I wouldn’t be so prepared to assume that it’s an either/or proposition. If the hospital records keeping procedures are correctly set up, is there any reason to think that both the accuracy of patient records and their privacy couldn’t be assured?

              Originally posted by Ignatius Reilly View Post
              Both are certainly important.

              Here's a question:

              If you were in charge of budget for a health care organization, how would you allocate limited $$ between the two?

              Equally?
              More for accuracy than privacy?
              More for privacy than accuracy?

              Marty makes a good point that this also happened with paper records.
              This isn't a dress rehearsal. Enjoy yourself. There's no do-over.

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              • #8
                In the US . One(malpractice) can cost money. Whereas Privacy violations can get you huge fines and Time in the Pen. Doesn't Canada have a HIPAA law?
                Life is great, Family is wonderful, Friends are indispensable!
                Golf is fun, but it is NOT life.

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                • #9
                  Originally posted by mpare View Post
                  I wouldn’t be so prepared to assume that it’s an either/or proposition. If the hospital records keeping procedures are correctly set up, is there any reason to think that both the accuracy of patient records and their privacy couldn’t be assured?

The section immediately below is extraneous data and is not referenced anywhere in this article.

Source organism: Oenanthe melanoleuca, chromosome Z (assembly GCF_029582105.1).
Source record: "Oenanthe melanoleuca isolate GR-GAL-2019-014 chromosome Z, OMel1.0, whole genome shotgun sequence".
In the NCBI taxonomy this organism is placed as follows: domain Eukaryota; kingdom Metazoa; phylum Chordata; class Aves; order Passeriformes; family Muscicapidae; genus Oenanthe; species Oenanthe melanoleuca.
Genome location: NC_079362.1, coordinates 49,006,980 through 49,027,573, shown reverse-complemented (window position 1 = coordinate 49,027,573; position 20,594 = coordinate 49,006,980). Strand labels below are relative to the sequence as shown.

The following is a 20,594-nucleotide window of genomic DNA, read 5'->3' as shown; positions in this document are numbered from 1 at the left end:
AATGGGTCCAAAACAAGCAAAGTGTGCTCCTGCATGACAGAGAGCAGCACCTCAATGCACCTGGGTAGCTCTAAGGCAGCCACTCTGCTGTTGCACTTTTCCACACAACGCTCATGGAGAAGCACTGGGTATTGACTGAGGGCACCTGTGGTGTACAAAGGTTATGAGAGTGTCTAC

As we creep slowly into Electronic Health Records and sharing of data between providers (family doc, specialists, hospitals, labs...) it becomes an IT budget issue. Systems cost money, money buys quality, less buys less, more buys more, money isn't limitless, nothing's ever perfect.

                  So... choices must and do get made.
                  Originally posted by dhacker56 View Post
                  In the US . One(malpractice) can cost money. Whereas Privacy violations can get you huge fines and Time in the Pen. Doesn't Canada have a HIPAA law?
                  Canada has PIPEDA and most provinces have their own law (PHIPA in Ontario).

                  Neither seems overly punitive. Last I looked, PHIPA has max penalties of $100k (individuals) or $500k (organizations). That's way less than HIPAA which goes to $1.5million, and those are USD!
                  Confusion will be my epitaph
                  ...Iggy

                  Comment


                  • #10
                    This is mostly about securing info about mental issues a patient might have or under Psychiatric care. PTSD for instance might impact job security. You can't hide Aids or Ebola or Cirrhosis.
                    I could care less who knows I'm sick. I'd rather the surgeon knows I'm in for an appendectomy and not a spine adjustment.

                    electronic data input is dependent on the operator. Hard-copy(paper) is less likely to be fudged though in extreme cases it can be lost, but this is about reducing the costs associated with the physical handling.of a paper trail.

                    backup,backup,backup
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                    Last edited by bl8d; Oct 15, 2017, 10:32 AM.